Pleiotropic Actions of Phenothiazine Drugs are Detrimental to Bacterial Persister Cells



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Bacterial persister cells are temporarily tolerant to bactericidal antibiotics but are not necessarily dormant and may exhibit physiological activities leading to cell damage. Persistence is a nonheritable trait by which normal growing cells switch phenotypically to antibiotic tolerant persister cells. This transient state enables persister cells to recover and grow into an antibiotic-sensitive population. Persister cells have been observed in many pathogenic and nonpathogenic bacteria and ascribed as the reason behind the recurrent infections. Although persister eradication holds the potential to cure chronic infections, effective antipersister methods remain scarce. Therefore, we exploited the link between fluoroquinolone-mediated SOS responses and persister cell recovery, and screened chemicals that target fluoroquinolone persisters in a high-throughput manner. Metabolic inhibitors (e.g., phenothiazines) combined with ofloxacin (OFX) perturbed persister levels in metabolically active cell populations. When metabolically stimulated, intrinsically tolerant stationary phase cells also became OFX-sensitive in the presence of phenothiazines. The effects of phenothiazines on cell metabolism and physiology are highly pleiotropic: at sublethal concentrations, phenothiazines reduce cellular metabolic, transcriptional, and translational activities; impair cell repair and recovery mechanisms; transiently perturb membrane integrity; and disrupt proton motive force by dissipating the proton concentration gradient across the cell membrane. Screening a subset of mutant strains lacking membrane-bound proteins revealed the pleiotropic effects of phenothiazines potentially rely on their ability to inhibit a wide range of critical metabolic proteins. Altogether, our study further highlights the complex roles of metabolism in persister cell formation, survival, and recovery, and suggests metabolic inhibitors such as phenothiazines can be selectively detrimental to persister cells. In the final project, we explored the effectiveness of proton motive force (PMF) inhibitors as a new treatment strategy to eliminate antibiotic-tolerant cells. Previous studies have shown the usefulness of proton motive force (PMF) inhibitors at killing bacterial cells. Utilizing this knowledge, we used known PMF inhibitors and two different Methicillin-resistant Staphylococcus aureus (MRSA) isolates, and showed that the bactericidal potency of PMF inhibitors seemed to correlate with their ability to disrupt PMF and permeabilize cell membranes. By screening a small chemical library to verify this correlation, we identified a subset of chemicals (including nordihydroguaiaretic acid, gossypol, trifluoperazine, and amitriptyline) that strongly disrupted PMF in MRSA cells by dissipating either the transmembrane electric potential (ΔΨ) or the proton gradient (ΔpH). These drugs robustly permeabilized cell membranes and reduced MRSA cell levels below the limit of detection. Overall, our study further highlights the importance of cellular PMF as a target for designing new bactericidal therapeutics for pathogens.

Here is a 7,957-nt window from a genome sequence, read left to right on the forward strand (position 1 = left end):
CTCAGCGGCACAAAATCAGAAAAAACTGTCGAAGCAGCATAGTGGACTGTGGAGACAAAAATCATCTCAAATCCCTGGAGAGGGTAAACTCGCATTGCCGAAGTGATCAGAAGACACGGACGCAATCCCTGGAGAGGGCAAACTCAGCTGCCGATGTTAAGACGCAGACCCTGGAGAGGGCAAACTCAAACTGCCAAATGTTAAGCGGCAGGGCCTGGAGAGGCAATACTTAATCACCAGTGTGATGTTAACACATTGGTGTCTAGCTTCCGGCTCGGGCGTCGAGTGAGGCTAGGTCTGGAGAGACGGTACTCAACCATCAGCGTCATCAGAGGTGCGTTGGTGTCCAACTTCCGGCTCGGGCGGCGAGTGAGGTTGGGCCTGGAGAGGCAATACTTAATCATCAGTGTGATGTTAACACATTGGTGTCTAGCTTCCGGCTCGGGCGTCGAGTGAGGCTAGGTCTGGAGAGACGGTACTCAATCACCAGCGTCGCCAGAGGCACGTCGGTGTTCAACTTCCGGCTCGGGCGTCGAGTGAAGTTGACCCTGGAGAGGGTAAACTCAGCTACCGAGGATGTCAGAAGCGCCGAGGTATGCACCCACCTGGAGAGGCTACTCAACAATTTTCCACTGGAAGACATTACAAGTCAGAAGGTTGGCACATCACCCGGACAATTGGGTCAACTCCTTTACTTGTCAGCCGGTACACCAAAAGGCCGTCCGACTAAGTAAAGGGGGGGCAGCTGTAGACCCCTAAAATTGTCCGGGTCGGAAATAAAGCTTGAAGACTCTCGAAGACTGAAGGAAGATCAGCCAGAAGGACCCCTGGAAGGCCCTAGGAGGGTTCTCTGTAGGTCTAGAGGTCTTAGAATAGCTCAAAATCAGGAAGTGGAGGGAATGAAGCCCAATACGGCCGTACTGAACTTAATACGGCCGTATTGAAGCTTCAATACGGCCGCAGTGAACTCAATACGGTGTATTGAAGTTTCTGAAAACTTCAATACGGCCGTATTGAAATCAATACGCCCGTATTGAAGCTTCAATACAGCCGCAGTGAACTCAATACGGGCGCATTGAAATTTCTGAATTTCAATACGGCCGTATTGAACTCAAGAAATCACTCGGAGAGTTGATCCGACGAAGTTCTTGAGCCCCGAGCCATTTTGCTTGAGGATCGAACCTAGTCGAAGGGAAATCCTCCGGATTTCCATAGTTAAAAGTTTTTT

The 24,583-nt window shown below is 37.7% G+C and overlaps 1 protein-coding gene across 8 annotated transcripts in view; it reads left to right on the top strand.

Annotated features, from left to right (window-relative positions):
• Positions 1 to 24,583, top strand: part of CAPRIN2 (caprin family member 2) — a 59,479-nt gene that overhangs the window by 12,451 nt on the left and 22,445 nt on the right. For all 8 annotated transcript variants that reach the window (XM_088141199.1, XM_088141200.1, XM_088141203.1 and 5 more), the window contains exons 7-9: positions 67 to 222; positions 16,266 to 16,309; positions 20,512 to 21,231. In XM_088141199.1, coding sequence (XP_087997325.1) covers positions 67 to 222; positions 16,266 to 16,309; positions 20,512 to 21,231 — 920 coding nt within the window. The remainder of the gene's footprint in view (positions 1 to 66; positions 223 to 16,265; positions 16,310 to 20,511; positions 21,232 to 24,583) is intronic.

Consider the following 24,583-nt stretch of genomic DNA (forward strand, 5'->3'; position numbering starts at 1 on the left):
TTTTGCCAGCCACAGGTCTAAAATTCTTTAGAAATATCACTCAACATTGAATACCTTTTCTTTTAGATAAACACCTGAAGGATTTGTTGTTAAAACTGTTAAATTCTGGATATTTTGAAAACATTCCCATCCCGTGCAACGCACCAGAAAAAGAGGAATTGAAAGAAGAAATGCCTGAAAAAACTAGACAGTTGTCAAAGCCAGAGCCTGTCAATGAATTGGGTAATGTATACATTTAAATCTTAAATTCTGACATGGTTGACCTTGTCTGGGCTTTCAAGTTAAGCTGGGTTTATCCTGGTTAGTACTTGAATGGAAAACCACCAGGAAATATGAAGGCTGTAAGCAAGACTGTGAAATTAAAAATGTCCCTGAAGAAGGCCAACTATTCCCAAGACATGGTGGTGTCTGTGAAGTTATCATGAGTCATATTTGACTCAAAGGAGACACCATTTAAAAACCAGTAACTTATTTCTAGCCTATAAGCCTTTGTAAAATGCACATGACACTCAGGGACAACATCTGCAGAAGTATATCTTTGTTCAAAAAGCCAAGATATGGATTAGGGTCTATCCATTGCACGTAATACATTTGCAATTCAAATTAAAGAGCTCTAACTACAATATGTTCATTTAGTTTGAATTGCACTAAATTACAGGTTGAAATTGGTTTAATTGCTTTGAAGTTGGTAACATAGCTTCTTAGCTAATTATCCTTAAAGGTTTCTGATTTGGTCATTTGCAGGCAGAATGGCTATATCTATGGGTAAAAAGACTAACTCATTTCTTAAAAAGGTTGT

Persister cells, Phenothiazine drugs, Persister metabolism, Repair mechanism, Proton motive force, Metabolomics, Pseudomonas aeruginosa, Klebsiella pneumoniae, Acinetobacter baumannii, SOS response, Staphylococcus aureus, High-throughput screening, PMF inhibitors, Metabolic inhibitors


Portions of this document appear in: Mohiuddin, Sayed Golam, Thuy Hoang, Adesola Saba, Prashant Karki, and Mehmet A. Orman. "Identifying metabolic inhibitors to reduce bacterial persistence." Frontiers in microbiology 11 (2020): 472; and in: Mohiuddin, Sayed Golam, Sreyashi Ghosh, Han G. Ngo, Shayne Sensenbach, Prashant Karki, Narendra K. Dewangan, Vahideh Angardi, and Mehmet A. Orman. "Cellular Self-Digestion and Persistence in Bacteria." Microorganisms 9, no. 11 (2021): 2269; and in: Mohiuddin, Sayed Golam, Sreyashi Ghosh, Pouria Kavousi, and Mehmet A. Orman. "Proton Motive Force Inhibitors Are Detrimental to Methicillin-Resistant Staphylococcus aureus Strains." Microbiology Spectrum 10, no. 4 (2022): e02024-22.